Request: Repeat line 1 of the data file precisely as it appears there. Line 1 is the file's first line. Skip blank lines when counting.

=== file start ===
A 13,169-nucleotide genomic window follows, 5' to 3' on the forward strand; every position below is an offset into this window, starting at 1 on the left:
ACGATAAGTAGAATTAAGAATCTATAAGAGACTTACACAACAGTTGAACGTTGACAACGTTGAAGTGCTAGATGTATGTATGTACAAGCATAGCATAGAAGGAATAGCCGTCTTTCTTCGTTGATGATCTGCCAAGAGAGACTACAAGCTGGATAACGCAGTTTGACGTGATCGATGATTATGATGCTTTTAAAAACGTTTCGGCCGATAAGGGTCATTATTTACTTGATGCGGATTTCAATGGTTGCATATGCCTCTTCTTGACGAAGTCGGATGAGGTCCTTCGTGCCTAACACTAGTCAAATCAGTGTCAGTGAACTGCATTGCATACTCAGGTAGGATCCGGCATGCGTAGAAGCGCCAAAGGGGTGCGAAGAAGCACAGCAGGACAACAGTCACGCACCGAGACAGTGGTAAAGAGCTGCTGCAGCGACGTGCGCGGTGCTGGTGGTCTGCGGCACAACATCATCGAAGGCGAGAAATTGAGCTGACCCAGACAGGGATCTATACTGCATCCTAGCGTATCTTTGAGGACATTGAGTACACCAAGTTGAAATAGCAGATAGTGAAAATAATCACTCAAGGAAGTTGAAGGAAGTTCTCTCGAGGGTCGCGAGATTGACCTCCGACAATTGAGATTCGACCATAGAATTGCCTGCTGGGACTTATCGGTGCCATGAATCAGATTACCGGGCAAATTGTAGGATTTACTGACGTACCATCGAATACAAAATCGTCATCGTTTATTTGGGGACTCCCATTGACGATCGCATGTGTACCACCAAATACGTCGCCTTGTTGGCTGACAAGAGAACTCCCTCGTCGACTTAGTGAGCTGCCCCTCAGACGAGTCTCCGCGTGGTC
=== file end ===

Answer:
A 13,169-nucleotide genomic window follows, 5' to 3' on the forward strand; every position below is an offset into this window, starting at 1 on the left: